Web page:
BBC Scotland has been accused of ignoring a major split in Scottish Labour for more than 24 hours this week.

After leader Keir Starmer announced his party would not be getting rid of the two-child benefit cap – a decision that was backed by Scottish party chief Anas Sarwar - Labour MSPs including Monica Lennon, Mercedes Villalba and Paul Sweeney were quick to condemn the move.

Lennon called on party members to fight against Starmer’s agenda, while Villalba said Labour “must be a party of principle”, pointing out Starmer was elected on a pledge to scrap the cap.

Sweeney said the cap must be ditched and argued it would be cost-effective despite claims from Sarwar the policy would risk a repeat of the disastrous Liz Truss mini-budget.

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But BBC Scotland has come under fire for its “radio silence” on the issue for more than 24 hours.

The original announcement by Starmer was made on the BBC’s Sunday Show with Laura Kuenssberg, but pro-independence group Believe in Scotland has highlighted how BBC Scotland did not cover the immediate fallout while other outlets did.

Believe in Scotland said STV covered the row in the party as the second item on its 6pm news show - with Colin Mackay describing it as a “seismic issue” for Labour in Scotland - while several Scottish newspapers also gave it prominence.

A post by Believe in Scotland said: "Viewers of BBC Scotland’s news coverage on TV, radio and their website early this week heard nothing about a major rift in the Scottish Labour ranks for more than 24 hours. There was a bizarre radio silence on the issue from them.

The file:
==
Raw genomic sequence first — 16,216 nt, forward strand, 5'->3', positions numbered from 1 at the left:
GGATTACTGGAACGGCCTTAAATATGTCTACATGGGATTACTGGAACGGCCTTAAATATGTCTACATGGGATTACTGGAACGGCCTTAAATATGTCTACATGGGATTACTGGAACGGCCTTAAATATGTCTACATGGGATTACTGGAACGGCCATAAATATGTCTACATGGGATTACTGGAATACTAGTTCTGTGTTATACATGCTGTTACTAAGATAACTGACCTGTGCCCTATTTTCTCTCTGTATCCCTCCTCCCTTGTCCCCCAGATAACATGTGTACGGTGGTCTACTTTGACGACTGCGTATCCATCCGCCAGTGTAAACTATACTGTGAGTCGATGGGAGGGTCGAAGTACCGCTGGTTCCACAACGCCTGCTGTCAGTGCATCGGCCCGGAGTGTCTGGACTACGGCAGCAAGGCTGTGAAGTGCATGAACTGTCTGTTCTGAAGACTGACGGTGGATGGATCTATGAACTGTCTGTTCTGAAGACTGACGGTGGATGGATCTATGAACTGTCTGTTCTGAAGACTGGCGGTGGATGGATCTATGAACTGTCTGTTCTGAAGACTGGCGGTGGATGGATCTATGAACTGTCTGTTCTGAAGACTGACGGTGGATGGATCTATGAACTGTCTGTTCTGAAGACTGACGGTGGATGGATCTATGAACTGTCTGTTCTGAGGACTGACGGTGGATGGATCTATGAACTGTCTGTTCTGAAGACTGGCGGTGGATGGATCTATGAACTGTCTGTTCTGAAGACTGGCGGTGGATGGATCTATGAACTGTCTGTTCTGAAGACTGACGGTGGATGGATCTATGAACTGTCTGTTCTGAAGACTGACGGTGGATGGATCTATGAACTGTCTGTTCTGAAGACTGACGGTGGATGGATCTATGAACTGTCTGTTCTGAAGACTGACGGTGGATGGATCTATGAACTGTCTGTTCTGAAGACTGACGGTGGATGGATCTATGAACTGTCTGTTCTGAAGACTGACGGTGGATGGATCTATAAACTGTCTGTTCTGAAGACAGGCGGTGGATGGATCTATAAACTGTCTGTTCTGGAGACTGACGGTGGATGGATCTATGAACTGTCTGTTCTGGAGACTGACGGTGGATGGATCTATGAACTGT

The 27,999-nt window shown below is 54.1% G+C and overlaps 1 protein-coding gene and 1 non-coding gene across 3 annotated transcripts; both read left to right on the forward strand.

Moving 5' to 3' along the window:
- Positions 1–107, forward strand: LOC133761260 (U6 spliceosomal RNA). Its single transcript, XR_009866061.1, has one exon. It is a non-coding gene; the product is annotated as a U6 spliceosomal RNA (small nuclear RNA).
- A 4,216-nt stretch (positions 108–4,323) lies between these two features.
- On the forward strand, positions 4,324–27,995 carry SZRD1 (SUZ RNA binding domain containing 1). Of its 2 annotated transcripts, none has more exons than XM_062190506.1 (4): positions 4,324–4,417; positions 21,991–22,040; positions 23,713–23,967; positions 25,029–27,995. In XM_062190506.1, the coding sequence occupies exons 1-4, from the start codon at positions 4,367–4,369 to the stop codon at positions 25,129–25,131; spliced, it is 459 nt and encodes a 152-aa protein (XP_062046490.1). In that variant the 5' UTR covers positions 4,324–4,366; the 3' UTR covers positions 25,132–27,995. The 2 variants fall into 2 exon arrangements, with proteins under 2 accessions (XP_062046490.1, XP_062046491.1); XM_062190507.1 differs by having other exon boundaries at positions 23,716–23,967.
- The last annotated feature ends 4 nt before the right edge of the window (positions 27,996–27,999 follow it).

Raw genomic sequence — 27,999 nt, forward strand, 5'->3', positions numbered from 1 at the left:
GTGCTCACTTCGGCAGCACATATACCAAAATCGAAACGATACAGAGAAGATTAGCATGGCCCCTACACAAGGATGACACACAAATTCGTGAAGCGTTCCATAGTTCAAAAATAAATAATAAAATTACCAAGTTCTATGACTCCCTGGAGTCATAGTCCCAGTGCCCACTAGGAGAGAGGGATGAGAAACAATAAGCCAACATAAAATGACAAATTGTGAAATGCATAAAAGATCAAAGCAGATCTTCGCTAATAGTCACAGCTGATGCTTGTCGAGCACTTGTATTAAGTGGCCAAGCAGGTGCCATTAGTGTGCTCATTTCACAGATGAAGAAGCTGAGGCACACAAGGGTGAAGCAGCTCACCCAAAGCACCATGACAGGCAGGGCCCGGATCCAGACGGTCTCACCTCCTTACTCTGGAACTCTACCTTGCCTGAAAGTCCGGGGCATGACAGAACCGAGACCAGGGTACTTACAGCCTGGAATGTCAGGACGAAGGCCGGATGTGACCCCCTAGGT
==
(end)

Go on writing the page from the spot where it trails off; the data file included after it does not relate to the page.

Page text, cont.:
“Rather than discuss the major Scottish political news story of the week, BBC Scotland’s news operation attempted to ignore it. 

“Those who are accustomed to BBC Scotland’s highly-detailed coverage of differences in the SNP’s ranks took to social media to ask why Scottish Labour doesn’t face the same treatment – especially as the other news outlets made different choices. 

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“With this U-turn, Labour revealed itself as a party that is closely focused on appealing to middle England. The decision must have been taken in response to polling showing there is no real appetite from the majority of voters down south to repeal this policy.

“That is a very different story in Scotland, where the Conservative vote is small. Most Scots object to the hated ‘rape clause’, which affects mainly families in low paid work, or who lose their jobs. They want to see it repealed. 

“Scotland and England continue to diverge politically. But broadcasting is not devolved – it is under  the control of Westminster.

“Instead of an independent Scottish broadcaster which can report on issues of importance to Scots, with this 24 hour silence , BBC Scotland yet again revealed itself - like Scottish Labour - as a branch office of a London-run network.”

By Tuesday, as the row continued to grow, BBC Scotland began covering the story more, with SNP Westminster leader Stephen Flynn and Scottish Labour depute leader Jackie Baillie featuring on Good Morning Scotland.

The two-child benefit cap – introduced by George Osborne in 2017 – has been repeatedly blamed for pushing families into poverty with them only able to claim benefits for their first two children.

John Dickie, director of the Child Poverty Action Group, said the two-child benefit cap has already pushed 250,000 children across the UK into poverty – with 15,000 of those in Scotland alone.

The Joseph Rowntree Foundation calculates it has increased large family child poverty to 50%.

The BBC said: "‘It is nonsense to suggest this story was not extensively covered by BBC Scotland.

"Our reporting over the last three days has included the lead item on Reporting Scotland, a discussion on Monday’s Good Morning Scotland (GMS) as well as an interview with Monica Lennon on Wednesday’s edition, and also online pieces."